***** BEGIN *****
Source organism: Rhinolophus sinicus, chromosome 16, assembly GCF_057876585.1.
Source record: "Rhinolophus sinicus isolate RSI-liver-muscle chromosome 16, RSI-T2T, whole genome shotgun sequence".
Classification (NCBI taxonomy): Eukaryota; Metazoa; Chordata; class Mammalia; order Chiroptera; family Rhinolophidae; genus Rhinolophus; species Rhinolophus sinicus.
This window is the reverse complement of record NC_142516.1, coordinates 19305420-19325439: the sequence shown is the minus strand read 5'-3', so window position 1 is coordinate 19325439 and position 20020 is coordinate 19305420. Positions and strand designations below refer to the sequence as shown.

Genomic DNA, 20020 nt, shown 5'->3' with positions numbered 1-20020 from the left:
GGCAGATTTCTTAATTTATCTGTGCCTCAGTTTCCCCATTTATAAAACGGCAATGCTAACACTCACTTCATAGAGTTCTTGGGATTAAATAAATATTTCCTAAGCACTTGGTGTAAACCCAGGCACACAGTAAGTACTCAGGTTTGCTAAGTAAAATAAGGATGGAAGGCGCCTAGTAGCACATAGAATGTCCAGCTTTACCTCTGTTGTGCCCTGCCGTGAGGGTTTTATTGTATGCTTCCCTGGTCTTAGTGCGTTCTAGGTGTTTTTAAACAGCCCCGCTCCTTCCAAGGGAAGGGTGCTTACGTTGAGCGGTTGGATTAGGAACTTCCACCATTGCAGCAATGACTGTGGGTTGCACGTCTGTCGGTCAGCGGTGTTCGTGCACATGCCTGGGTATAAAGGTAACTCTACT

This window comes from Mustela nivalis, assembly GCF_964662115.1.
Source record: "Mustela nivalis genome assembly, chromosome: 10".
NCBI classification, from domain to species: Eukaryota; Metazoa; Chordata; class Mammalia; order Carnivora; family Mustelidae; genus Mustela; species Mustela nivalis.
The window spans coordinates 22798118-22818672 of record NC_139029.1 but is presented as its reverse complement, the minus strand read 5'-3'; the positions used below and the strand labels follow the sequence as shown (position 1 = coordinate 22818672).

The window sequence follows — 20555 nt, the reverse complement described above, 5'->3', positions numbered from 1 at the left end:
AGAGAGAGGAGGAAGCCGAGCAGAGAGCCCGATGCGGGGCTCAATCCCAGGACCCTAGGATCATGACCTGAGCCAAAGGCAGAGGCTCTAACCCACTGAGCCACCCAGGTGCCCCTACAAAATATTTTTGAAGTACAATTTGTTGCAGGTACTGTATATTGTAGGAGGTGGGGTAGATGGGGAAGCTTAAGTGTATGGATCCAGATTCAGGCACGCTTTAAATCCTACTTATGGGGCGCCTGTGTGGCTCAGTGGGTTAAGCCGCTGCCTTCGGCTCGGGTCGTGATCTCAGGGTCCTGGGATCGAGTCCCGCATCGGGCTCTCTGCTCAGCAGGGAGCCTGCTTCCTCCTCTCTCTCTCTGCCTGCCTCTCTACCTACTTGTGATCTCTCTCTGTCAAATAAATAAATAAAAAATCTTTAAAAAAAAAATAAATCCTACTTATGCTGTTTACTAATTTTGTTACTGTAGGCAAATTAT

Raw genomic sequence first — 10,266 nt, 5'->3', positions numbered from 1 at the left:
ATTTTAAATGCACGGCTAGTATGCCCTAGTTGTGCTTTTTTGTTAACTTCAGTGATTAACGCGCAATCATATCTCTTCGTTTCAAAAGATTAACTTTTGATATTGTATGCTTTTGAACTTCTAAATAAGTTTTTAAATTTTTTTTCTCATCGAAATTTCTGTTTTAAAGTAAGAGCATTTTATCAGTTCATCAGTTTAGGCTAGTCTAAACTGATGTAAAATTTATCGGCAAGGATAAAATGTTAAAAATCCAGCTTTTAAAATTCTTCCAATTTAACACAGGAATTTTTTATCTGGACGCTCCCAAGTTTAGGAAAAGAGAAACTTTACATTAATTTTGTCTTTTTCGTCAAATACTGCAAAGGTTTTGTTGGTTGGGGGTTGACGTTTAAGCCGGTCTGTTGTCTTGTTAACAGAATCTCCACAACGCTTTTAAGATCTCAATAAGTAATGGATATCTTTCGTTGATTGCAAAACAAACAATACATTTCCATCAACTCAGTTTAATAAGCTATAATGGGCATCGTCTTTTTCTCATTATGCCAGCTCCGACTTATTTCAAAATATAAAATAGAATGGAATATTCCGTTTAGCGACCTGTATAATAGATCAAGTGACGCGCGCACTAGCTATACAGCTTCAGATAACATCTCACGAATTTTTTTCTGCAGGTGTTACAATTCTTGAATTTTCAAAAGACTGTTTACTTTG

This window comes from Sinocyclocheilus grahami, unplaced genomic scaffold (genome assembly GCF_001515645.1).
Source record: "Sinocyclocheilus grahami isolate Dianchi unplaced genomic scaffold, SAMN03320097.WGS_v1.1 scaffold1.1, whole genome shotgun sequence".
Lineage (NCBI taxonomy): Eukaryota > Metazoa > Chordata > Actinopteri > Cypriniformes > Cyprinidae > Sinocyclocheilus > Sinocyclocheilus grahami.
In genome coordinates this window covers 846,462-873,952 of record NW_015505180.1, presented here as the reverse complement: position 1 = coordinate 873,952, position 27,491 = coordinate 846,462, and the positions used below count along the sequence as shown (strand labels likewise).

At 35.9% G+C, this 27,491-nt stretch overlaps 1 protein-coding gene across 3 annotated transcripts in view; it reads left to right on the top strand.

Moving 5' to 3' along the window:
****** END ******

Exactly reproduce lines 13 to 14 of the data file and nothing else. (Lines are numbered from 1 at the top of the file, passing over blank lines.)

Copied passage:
Raw genomic sequence first — 10,266 nt, 5'->3', positions numbered from 1 at the left:
ATTTTAAATGCACGGCTAGTATGCCCTAGTTGTGCTTTTTTGTTAACTTCAGTGATTAACGCGCAATCATATCTCTTCGTTTCAAAAGATTAACTTTTGATATTGTATGCTTTTGAACTTCTAAATAAGTTTTTAAATTTTTTTTCTCATCGAAATTTCTGTTTTAAAGTAAGAGCATTTTATCAGTTCATCAGTTTAGGCTAGTCTAAACTGATGTAAAATTTATCGGCAAGGATAAAATGTTAAAAATCCAGCTTTTAAAATTCTTCCAATTTAACACAGGAATTTTTTATCTGGACGCTCCCAAGTTTAGGAAAAGAGAAACTTTACATTAATTTTGTCTTTTTCGTCAAATACTGCAAAGGTTTTGTTGGTTGGGGGTTGACGTTTAAGCCGGTCTGTTGTCTTGTTAACAGAATCTCCACAACGCTTTTAAGATCTCAATAAGTAATGGATATCTTTCGTTGATTGCAAAACAAACAATACATTTCCATCAACTCAGTTTAATAAGCTATAATGGGCATCGTCTTTTTCTCATTATGCCAGCTCCGACTTATTTCAAAATATAAAATAGAATGGAATATTCCGTTTAGCGACCTGTATAATAGATCAAGTGACGCGCGCACTAGCTATACAGCTTCAGATAACATCTCACGAATTTTTTTCTGCAGGTGTTACAATTCTTGAATTTTCAAAAGACTGTTTACTTTG